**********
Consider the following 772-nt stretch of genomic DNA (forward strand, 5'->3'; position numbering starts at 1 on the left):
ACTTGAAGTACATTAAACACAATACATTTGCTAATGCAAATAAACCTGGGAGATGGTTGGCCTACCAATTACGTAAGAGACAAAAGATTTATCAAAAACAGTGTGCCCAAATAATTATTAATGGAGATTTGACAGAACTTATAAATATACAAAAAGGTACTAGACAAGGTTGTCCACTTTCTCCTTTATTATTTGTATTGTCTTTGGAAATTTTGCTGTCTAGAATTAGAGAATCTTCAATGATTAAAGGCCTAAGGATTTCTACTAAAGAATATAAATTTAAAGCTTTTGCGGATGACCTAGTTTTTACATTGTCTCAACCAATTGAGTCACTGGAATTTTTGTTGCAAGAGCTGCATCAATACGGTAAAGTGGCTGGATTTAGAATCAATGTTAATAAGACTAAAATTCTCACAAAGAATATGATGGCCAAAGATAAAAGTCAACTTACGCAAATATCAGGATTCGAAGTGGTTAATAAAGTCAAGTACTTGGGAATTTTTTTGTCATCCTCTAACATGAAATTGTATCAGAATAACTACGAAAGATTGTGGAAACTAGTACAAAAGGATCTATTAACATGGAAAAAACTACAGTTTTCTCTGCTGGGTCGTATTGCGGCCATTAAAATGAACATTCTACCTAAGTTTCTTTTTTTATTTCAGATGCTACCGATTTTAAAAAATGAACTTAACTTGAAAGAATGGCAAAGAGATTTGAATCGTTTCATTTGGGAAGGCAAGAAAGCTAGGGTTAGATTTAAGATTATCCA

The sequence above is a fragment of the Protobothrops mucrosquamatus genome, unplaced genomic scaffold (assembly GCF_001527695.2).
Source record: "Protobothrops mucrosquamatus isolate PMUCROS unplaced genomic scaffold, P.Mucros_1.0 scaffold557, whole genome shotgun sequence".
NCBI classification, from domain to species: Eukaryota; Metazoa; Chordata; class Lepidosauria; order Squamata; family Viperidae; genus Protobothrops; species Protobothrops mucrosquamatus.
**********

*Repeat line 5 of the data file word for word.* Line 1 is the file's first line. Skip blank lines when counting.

NCBI classification, from domain to species: Eukaryota; Metazoa; Chordata; class Lepidosauria; order Squamata; family Viperidae; genus Protobothrops; species Protobothrops mucrosquamatus.